McCarthy came under plenty of criticism for some of his conservative decisions during the game. There were the two first-quarter drives in which Green Bay faced fourth-and-1 from the 1-yard line, both times that McCarthy opted for 19-yard field goals. There were also late-game situations following Morgan Burnett’s interception that the Packers ran the ball three consecutive plays for a total of minus-4 yards, giving it right back to Seattle’s offense.
"I actually had called the fourth-down play when I called it on the headsets, that my third- and fourth-down calls would be 93-Iso, Wing-Rifle," McCarthy said in surprising detail. "With that, the penetration I saw on the second down, I saw it again on the third down on the back side, that’s why I decided to kick the field goal there.
"I think the one where Randall (Cobb), we had the ball on the third down, he caught it, the call we have is ‘Duke," the route concept. If I recall that was fourth-and-2 [was actually fourth-and-1 according to the play by play], so I took the points there.
"I think it’s convenient to go for it now, but like I said, you have a game plan. You feel how you match up going into the game, was very confident with the defense going into it and just the way they started. Eleven series into the game our defense had kept our opponent to zero points. That’s where my confidence was."
McCarthy understood the disappointment of fans, saying "we’re right there with you." But with that disappointment there was also an overwhelming amount of positive that he took from the 2014 season.
"The players, the coaches, the support staff, the commitment, the preparation, our football IQ, I think was probably the highest in my tenure here of this football team," McCarthy said. "I thought our guys did a great job each and every week preparing and obviously performing. I’m very proud of what was accomplished there."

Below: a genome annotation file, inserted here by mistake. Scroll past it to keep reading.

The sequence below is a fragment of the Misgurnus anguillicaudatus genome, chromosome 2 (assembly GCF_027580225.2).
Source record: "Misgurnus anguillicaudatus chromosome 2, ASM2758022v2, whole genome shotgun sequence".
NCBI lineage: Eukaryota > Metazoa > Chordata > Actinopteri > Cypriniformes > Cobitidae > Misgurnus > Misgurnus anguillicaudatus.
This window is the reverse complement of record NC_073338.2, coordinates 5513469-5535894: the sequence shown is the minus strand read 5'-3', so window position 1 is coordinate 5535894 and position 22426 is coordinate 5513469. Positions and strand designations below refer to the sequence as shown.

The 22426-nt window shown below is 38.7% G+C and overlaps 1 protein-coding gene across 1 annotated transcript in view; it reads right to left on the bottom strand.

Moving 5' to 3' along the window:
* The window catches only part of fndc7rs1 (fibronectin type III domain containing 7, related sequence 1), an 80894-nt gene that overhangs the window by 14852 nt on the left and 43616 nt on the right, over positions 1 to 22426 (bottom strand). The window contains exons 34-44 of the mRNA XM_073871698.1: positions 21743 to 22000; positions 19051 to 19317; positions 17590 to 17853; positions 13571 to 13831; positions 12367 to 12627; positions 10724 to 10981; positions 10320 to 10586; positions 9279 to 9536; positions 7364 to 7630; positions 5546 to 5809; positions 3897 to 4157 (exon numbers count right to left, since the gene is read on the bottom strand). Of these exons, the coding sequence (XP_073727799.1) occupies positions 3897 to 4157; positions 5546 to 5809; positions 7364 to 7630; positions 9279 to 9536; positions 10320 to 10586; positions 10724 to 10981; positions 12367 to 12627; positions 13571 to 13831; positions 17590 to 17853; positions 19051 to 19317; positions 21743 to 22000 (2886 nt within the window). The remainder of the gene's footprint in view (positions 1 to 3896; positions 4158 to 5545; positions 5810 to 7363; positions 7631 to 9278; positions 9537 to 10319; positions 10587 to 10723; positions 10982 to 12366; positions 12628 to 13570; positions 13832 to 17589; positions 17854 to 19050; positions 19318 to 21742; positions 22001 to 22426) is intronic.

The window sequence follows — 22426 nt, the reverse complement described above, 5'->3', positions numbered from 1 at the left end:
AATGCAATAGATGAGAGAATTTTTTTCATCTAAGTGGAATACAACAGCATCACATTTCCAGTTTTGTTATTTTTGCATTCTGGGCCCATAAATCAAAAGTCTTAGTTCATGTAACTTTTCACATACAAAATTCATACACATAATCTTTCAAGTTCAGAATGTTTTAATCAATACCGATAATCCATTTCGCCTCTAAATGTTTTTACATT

McCarthy has many offseason decisions to make in the coming week, and that could potentially include a change of special teams coordinators. That decision might have been made already under normal circumstances, but McCarthy’s family commitments delayed that process. The coordinators and assistant coaches have this week off leading into the Super Bowl.
"It’s important to evaluate," McCarthy said. "I obviously haven’t had that opportunity. So we’ll look at everything. We’ll look at every job description, every job responsibility, performance; mine included, and we’ll look to make changes."
McCarthy later added, "Our special team errors have been critical more because of the timing of it. It definitely showed up in the Seattle game."
As he begins his 10th offseason in Green Bay, McCarthy knows he has a team that’s very close. Now, it’s about fine-tuning and improving to make the final jump to get the Packers back to the Super Bowl after winning it all four years ago.
"We’ll continue to build and continue to create a program that puts us in position to win championships," he said. "We have a system and a format. We believe it works. The way we develop our players, the training. We have (stadium) construction again this year, so the commitment to continue to give our players the best opportunity on Sundays is at the forefront of our thinking.
"We’ll go through it and 2015 we’ll have a different opportunity than 2014."